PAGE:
WASHINGTON: The US Justice Department on Thursday abruptly asked a judge to drop criminal charges against Donald Trump’s former national security adviser Michael Flynn following mounting pressure from the Republican president and his political allies on the right.
The move drew furious criticism from congressional Democrats and others who accused the department and Attorney General William Barr of politicizing the U.S. criminal justice system by bending to Trump’s wishes and improperly protecting his friends and associates in criminal cases.
Flynn, a retired Army lieutenant general who served as an adviser to Trump during the 2016 campaign, had been seeking to withdraw his 2017 guilty plea in which he admitted to lying to the FBI about his interactions with Russia’s US ambassador Sergey Kislyak in the weeks before Trump took office.
The Justice Department filed a motion to dismiss the charges with U.S. District Judge Emmet Sullivan, who has presided over the case and has a reputation for fierce independence. Judges generally grant such motions, but Sullivan could demand answers from the department about its reversal or even deny the motion and sentence Flynn, a less likely scenario.
Sullivan at a 2018 hearing expressed “disgust” and “disdain” toward Flynn’s criminal offense, saying: “Arguably, you sold your country out.”
Trump, who had publicly attacked the case against Flynn and has frequently castigated the FBI, said he was “very happy” for his former aide, adding: “Yes, he was a great warrior, and he still is a great warrior. Now in my book he’s an even greater warrior.” Trump said in March he was considering a full pardon and accused the FBI and Justice Department of having “destroyed” Flynn’s life and that of his family.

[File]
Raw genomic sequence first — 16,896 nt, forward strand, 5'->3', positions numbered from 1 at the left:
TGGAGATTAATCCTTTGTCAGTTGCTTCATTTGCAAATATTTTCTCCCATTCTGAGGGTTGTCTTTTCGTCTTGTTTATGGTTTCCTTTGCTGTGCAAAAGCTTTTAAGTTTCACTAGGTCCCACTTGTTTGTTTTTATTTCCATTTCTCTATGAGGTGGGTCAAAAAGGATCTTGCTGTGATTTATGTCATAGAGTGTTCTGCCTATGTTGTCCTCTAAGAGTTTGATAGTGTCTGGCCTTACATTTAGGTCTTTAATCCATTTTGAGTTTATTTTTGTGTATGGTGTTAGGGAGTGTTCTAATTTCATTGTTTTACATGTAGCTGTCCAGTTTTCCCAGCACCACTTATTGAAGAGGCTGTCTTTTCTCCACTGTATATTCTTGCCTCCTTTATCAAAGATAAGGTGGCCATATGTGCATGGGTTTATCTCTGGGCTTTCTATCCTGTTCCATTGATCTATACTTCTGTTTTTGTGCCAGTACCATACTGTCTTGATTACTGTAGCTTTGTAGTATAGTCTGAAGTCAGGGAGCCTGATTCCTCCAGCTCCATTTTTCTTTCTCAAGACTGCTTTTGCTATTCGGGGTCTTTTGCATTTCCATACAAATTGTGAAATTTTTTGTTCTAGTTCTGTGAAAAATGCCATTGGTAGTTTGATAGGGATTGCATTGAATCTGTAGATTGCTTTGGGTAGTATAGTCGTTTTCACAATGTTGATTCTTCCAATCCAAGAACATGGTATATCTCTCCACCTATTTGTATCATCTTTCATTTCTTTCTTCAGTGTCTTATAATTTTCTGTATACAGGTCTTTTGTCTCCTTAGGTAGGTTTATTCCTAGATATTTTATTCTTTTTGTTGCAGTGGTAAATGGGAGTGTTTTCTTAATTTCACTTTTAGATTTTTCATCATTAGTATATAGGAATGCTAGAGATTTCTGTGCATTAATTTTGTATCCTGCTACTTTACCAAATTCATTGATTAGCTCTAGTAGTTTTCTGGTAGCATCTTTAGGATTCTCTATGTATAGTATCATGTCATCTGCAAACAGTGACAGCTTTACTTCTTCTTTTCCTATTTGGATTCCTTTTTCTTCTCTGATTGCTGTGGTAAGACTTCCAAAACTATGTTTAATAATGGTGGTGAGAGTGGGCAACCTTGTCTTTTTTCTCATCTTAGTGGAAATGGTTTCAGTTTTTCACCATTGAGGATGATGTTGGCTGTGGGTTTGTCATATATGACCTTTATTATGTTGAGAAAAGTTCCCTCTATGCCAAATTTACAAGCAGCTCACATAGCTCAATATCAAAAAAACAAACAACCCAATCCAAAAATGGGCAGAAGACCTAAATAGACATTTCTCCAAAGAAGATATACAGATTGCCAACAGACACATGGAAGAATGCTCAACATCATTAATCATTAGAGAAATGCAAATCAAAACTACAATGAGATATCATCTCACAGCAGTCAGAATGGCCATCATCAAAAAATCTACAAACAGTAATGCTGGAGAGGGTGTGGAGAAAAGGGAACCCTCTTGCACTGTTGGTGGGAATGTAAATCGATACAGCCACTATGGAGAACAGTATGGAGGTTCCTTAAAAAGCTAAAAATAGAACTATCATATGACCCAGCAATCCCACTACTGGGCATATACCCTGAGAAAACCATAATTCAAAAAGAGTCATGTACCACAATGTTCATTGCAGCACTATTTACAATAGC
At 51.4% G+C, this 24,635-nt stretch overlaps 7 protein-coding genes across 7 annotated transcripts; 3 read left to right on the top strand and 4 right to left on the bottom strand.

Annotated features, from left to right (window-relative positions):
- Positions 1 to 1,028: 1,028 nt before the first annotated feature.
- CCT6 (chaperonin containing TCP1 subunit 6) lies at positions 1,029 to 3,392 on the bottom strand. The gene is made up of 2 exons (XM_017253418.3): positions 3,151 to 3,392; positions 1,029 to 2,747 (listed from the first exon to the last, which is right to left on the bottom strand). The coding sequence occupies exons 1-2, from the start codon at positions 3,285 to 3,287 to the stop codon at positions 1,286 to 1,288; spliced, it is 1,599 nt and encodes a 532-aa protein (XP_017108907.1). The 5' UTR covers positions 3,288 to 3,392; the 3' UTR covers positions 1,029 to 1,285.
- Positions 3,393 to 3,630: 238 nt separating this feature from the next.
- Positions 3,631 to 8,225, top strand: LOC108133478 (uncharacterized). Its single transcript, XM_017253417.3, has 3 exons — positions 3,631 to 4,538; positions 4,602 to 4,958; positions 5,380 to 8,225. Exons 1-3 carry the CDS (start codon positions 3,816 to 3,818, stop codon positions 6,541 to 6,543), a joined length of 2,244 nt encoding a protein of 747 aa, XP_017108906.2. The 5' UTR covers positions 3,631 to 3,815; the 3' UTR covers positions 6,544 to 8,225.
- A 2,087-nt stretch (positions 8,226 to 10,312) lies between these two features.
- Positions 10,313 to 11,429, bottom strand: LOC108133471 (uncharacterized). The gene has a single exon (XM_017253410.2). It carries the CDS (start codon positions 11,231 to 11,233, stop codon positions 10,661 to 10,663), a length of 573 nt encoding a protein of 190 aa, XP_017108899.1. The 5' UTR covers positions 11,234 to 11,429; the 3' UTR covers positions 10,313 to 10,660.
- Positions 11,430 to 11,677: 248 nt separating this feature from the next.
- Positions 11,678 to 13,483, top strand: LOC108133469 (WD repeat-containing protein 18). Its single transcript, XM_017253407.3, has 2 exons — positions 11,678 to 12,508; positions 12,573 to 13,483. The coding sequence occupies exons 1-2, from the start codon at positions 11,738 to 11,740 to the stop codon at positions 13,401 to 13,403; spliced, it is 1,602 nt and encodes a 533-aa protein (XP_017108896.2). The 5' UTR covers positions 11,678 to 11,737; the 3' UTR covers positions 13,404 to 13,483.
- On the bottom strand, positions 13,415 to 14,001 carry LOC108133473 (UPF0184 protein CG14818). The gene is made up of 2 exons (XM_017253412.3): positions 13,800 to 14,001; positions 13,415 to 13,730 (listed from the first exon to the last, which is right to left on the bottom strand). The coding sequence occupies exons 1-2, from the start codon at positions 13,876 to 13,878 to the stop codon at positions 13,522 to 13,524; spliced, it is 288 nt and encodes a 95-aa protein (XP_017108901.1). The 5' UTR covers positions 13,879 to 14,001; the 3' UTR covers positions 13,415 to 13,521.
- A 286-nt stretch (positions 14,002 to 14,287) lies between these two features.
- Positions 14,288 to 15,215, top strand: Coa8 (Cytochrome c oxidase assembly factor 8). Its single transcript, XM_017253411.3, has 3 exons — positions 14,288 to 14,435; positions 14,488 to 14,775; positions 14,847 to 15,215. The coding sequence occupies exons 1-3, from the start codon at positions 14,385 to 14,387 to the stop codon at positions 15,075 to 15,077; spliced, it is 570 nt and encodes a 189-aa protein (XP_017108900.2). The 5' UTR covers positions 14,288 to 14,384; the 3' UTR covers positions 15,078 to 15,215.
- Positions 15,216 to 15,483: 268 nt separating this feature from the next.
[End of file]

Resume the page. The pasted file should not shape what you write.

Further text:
Flynn was one of several former Trump aides charged under former Special Counsel Robert Mueller’s investigation that detailed Moscow’s interference in the 2016 U.S. election to boost Trump’s candidacy and contacts between Trump’s campaign and Russia. Trump’s longtime friend and adviser Roger Stone and his former campaign chairman Paul Manafort both were convicted and sentenced to multi-year prison terms.
The Justice Department said in its filing it was no longer persuaded that the FBI’s Jan. 24, 2017 Flynn interview that underpinned the charges was conducted with a “legitimate investigative basis” and did not think his statements were “material even if untrue.”
“A crime has not been established here. They did not have the basis for a counterintelligence investigation against Flynn at that stage,” Barr said in a CBS interview. Asked about the fact that Flynn lied to investigators, Barr said: “Well, people sometimes plead to things that turn out not to be crimes.”
In a filing, Flynn’s lawyers agreed with the department’s motion to dismiss the charges.
It marked the latest instance of the department under Barr, a Trump political loyalist, changing course under public pressure from the president to go light on one of his allies. In February, Barr and other senior department officials abandoned a tough sentencing recommendation by their own career prosecutors in Stone’s case after Trump publicly lashed out at the prosecution team. The prosecutors quit the case in protest.
Shortly before the Flynn motion was filed on Thursday, career prosecutor Brandon Van Grack withdrew from the case and other related legal matters. He remains a Justice Department employee, a department spokeswoman said.